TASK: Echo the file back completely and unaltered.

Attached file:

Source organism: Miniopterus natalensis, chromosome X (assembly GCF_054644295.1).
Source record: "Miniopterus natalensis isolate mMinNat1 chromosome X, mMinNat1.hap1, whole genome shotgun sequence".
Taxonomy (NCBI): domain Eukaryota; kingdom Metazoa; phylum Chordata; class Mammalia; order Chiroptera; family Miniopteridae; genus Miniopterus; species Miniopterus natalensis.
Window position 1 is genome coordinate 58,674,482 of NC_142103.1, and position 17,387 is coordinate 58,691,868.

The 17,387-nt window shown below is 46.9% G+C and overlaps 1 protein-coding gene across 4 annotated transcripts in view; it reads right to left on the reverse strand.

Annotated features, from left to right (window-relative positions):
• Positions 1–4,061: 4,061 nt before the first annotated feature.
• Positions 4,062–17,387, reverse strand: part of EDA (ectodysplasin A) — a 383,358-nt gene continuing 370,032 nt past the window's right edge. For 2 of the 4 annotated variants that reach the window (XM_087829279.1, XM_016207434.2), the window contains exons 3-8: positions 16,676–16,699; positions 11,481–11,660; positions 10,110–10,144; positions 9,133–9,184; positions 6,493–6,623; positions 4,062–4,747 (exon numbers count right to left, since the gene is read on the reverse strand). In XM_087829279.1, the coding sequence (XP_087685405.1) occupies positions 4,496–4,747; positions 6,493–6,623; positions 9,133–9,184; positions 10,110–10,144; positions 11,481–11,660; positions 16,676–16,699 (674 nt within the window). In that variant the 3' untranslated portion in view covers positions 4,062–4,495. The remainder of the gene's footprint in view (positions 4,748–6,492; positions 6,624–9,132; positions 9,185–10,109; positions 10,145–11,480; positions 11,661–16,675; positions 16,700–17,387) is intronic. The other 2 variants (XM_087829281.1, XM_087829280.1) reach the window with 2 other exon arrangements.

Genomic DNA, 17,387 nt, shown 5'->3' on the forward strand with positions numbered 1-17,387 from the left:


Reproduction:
Source organism: Miniopterus natalensis, chromosome X (assembly GCF_054644295.1).
Source record: "Miniopterus natalensis isolate mMinNat1 chromosome X, mMinNat1.hap1, whole genome shotgun sequence".
Taxonomy (NCBI): domain Eukaryota; kingdom Metazoa; phylum Chordata; class Mammalia; order Chiroptera; family Miniopteridae; genus Miniopterus; species Miniopterus natalensis.
Window position 1 is genome coordinate 58,674,482 of NC_142103.1, and position 17,387 is coordinate 58,691,868.

The 17,387-nt window shown below is 46.9% G+C and overlaps 1 protein-coding gene across 4 annotated transcripts in view; it reads right to left on the reverse strand.

Annotated features, from left to right (window-relative positions):
• Positions 1–4,061: 4,061 nt before the first annotated feature.
• Positions 4,062–17,387, reverse strand: part of EDA (ectodysplasin A) — a 383,358-nt gene continuing 370,032 nt past the window's right edge. For 2 of the 4 annotated variants that reach the window (XM_087829279.1, XM_016207434.2), the window contains exons 3-8: positions 16,676–16,699; positions 11,481–11,660; positions 10,110–10,144; positions 9,133–9,184; positions 6,493–6,623; positions 4,062–4,747 (exon numbers count right to left, since the gene is read on the reverse strand). In XM_087829279.1, the coding sequence (XP_087685405.1) occupies positions 4,496–4,747; positions 6,493–6,623; positions 9,133–9,184; positions 10,110–10,144; positions 11,481–11,660; positions 16,676–16,699 (674 nt within the window). In that variant the 3' untranslated portion in view covers positions 4,062–4,495. The remainder of the gene's footprint in view (positions 4,748–6,492; positions 6,624–9,132; positions 9,185–10,109; positions 10,145–11,480; positions 11,661–16,675; positions 16,700–17,387) is intronic. The other 2 variants (XM_087829281.1, XM_087829280.1) reach the window with 2 other exon arrangements.

Genomic DNA, 17,387 nt, shown 5'->3' on the forward strand with positions numbered 1-17,387 from the left: